After the apple hit Sir Isaac Newton’s noggin, he, and subsequently the rest of the world, understood gravity – what goes up must come down.

There is also a form of gravity in the financial markets, which often goes by the adage mean reversion.

This post was written with Craig Basinger.

While it may not be as strong as the physics version of gravity, nor as consistent (physics gravity is relentless), the financial markets often experience a pretty strong mean reversion. Not just what goes up often comes back down but what goes down can often come back up, at least somewhat. This appears to be especially acute after extremes in one direction or the other and appears to be evident in share prices, earnings and economic data. In this report we are going to focus on share prices.

Mean reversion (or our new name, Financial Gravity) appears to be most acute after sudden and material moves in share prices.

This has important implications for investors. As often can be the case, when a stock is moving fast, there is a heightened desire to act. This can be to bail on the downside, as the drop hits a pain threshold or rush to join in the upside, not wanting to miss out any longer. Based on our analysis, we would argue for not making a ‘knee jerk’ reaction or sudden move, as big moves often tend to mean revert in the short term.

 

What we did

Using the S&P 100 constituent members we measured three-day price changes over the past five years. An extreme move was measured as a three-day move that was at least two standard deviations outside the norm for the company over the past year, either on the high or the low side. We then measured the subsequent share price move over three, five and ten days. In each combination we calculated the average, median price return and the percentage of instances that were positive.

Chart 1 below shows the median performance after a share price decline or rise that was in excess of two or three standard deviations. There is clearly a relationship that returns appear more substantial following a big drop (blue bars). Conversely, gains appear muted following a big share price gain (orange bars). To put these values into perspective, the median performance for the entire universe is +0.18%, +0.30% and +0.56% for three days, five days and ten days respectively landing in between negative and positive deviations.

stocks big gains drops declines_percent mean reversion chart

Chart 2 below shows the probability of a move higher in price following either a big price decline or a big price gain. Again, after a decline there is a higher probability of a price rebound compared to after a big price gain.  Mean reversion…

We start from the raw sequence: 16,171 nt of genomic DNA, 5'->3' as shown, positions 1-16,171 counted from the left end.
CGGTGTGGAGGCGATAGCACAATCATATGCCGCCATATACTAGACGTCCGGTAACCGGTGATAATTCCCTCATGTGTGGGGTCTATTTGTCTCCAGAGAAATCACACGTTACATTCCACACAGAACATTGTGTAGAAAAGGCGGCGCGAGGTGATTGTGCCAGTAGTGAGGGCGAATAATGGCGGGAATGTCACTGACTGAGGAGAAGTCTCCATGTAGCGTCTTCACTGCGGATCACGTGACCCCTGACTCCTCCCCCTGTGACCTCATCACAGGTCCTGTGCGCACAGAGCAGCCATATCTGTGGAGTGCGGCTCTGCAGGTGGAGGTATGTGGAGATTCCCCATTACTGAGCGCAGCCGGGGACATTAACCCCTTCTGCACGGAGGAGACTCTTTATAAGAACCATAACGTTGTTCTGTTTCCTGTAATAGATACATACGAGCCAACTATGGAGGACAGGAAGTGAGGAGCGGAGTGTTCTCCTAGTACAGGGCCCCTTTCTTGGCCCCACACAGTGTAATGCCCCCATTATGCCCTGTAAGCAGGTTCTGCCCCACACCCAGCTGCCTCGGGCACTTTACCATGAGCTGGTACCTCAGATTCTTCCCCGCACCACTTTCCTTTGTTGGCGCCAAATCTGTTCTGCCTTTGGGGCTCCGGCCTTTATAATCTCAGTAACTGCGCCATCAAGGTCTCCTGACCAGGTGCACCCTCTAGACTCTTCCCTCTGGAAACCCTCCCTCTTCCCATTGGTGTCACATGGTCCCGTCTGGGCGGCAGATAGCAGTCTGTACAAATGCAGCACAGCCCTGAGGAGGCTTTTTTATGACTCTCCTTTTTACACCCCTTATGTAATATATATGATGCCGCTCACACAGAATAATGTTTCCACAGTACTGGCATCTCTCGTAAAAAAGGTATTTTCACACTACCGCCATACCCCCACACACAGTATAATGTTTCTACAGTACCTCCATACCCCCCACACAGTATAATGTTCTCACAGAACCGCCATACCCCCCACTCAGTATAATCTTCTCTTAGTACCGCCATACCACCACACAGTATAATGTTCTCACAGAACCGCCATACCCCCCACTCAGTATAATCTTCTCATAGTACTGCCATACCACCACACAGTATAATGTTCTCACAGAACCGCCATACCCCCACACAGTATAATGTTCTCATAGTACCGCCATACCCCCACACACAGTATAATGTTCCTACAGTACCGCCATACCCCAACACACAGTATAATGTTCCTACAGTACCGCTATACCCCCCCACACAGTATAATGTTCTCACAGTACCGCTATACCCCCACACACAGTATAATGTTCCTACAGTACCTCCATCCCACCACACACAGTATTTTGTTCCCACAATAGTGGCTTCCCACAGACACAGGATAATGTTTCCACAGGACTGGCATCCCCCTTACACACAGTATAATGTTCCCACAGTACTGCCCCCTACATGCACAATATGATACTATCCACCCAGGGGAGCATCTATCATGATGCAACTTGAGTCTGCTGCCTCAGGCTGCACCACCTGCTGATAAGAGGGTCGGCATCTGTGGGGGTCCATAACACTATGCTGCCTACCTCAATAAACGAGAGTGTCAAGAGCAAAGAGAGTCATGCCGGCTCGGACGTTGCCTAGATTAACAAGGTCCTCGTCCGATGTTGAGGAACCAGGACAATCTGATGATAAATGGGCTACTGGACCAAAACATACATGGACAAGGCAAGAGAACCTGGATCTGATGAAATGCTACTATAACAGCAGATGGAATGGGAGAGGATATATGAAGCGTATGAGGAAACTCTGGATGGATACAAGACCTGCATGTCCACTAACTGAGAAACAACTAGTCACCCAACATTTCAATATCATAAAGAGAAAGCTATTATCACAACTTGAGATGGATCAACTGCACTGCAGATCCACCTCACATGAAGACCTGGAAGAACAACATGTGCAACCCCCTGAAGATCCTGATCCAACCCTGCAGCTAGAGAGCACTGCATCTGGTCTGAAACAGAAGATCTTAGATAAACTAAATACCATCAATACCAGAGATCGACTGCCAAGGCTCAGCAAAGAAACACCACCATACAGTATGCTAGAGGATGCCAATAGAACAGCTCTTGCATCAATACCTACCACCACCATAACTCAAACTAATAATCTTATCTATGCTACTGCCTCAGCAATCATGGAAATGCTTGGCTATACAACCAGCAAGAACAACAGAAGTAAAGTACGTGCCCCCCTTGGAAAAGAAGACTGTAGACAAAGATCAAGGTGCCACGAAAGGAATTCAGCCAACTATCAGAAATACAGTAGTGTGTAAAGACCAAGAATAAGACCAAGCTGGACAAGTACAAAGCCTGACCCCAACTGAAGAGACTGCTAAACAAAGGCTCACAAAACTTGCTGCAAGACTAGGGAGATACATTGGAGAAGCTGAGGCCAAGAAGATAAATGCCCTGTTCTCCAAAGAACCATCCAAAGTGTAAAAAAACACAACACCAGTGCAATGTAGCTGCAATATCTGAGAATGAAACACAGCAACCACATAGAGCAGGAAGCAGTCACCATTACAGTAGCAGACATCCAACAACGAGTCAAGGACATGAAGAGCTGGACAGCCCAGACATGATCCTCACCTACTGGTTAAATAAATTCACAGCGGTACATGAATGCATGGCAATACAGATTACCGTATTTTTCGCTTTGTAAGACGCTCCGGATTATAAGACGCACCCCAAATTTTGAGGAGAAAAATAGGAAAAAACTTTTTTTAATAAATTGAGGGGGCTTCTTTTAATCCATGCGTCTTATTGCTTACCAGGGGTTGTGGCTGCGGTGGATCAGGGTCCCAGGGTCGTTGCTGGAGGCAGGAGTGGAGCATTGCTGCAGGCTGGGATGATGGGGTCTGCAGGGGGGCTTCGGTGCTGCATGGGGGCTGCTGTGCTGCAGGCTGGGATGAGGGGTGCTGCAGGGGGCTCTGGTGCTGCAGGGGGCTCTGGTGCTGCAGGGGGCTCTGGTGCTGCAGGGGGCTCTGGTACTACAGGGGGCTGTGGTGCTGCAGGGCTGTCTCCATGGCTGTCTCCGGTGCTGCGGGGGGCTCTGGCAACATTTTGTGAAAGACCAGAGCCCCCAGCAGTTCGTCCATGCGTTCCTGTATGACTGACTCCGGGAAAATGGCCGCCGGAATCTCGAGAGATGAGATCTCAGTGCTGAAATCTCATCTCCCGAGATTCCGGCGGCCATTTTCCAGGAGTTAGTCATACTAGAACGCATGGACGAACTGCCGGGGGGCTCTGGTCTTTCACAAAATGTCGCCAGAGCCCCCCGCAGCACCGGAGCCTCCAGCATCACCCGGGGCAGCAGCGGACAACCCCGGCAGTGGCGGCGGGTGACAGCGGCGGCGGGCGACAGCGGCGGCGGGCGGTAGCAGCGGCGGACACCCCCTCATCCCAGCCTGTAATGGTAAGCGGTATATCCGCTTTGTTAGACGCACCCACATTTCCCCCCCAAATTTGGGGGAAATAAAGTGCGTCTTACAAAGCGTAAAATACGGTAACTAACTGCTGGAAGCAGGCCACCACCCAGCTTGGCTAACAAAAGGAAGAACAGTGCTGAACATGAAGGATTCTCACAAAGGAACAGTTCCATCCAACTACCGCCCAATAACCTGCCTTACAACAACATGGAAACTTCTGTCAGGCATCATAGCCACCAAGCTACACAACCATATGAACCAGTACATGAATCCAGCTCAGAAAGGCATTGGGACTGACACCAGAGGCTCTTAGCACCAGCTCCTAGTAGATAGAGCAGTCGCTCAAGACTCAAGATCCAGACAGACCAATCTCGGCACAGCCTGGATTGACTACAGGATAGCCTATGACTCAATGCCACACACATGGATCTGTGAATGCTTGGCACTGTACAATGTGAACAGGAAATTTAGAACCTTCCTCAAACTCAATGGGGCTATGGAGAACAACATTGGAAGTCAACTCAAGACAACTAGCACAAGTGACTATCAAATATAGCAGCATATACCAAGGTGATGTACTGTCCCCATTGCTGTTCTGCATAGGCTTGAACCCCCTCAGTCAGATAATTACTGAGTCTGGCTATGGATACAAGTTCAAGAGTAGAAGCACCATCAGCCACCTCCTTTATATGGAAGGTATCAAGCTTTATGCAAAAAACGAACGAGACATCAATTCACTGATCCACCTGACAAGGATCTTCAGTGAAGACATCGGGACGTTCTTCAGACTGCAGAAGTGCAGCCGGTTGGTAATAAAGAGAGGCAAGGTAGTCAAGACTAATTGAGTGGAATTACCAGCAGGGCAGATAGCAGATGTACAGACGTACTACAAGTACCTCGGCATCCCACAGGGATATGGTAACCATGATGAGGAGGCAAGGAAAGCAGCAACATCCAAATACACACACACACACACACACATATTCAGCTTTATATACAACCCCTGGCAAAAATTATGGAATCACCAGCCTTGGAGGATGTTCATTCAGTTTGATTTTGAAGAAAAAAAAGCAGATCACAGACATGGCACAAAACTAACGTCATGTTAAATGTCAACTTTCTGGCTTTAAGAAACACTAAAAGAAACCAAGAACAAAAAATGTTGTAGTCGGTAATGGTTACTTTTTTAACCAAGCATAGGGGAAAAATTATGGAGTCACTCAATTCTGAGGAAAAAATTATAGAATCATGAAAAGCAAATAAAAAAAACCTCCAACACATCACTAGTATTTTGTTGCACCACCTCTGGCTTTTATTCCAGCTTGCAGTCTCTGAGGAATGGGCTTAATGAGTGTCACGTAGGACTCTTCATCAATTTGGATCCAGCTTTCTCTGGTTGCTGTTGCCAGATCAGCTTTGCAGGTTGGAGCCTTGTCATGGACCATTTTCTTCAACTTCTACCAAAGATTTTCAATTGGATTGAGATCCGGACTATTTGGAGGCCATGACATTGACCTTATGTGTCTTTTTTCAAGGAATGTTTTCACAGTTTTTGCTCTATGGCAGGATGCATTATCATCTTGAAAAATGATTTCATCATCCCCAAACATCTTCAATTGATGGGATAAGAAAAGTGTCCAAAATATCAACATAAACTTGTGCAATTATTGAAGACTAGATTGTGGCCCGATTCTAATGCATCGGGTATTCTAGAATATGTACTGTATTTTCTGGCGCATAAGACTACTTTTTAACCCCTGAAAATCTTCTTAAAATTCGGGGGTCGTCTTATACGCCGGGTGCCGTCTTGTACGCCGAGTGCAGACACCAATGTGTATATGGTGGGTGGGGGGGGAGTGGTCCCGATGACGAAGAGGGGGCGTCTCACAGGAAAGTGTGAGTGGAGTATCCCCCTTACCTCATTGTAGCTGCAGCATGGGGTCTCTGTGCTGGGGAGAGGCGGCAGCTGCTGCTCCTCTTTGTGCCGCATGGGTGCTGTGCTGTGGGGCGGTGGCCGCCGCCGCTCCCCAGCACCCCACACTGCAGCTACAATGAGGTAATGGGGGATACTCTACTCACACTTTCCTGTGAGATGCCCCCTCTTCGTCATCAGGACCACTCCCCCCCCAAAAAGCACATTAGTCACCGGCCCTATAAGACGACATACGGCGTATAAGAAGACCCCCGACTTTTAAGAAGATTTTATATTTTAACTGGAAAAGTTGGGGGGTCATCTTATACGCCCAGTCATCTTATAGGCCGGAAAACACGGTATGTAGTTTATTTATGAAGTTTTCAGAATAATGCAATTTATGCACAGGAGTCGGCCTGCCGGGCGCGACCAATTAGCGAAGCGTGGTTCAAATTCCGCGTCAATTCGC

big stock price decline days percent mean reversion average

Why – Markets overreact to surprises

In the short term, it would be clear that markets tend to overreact to surprise news. In this analysis we did not differentiate given the cause of the original price move. Many of these, both positive or negative, are attributable to an earnings surprise or surprise news event. Based on the analysis, it would appear that prices tend to overreact to whatever the news was and subsequently mean revert. This trend does appear to be more reliable following price declines.

Investment implication

Investors, us humans, tend to overreact to surprises in the market for a given company. It would appear that following a positive surprise and move higher in a stock’s share price over a three- day period, subsequent near term return expectations should be muted. Conversely, following a sudden decline, for whatever reason, share prices more often see a degree of rebounding.

This is all mean reversion, or if you prefer ‘financial gravity’ back towards the previous trend. As a result, investors should not try and chase near term returns after a sudden jump. And following a sudden sell-off, may want to reconsider bailing, waiting for a potential short term partial rebound.

Charts are sourced to Bloomberg unless otherwise noted.

 

Twitter:  @sobata416    @ConnectedWealth

Any opinions expressed herein are solely those of the authors, and do not in any way represent the views or opinions of any other person or entity.

 

Not Investment Advice – Please read investment disclaimer.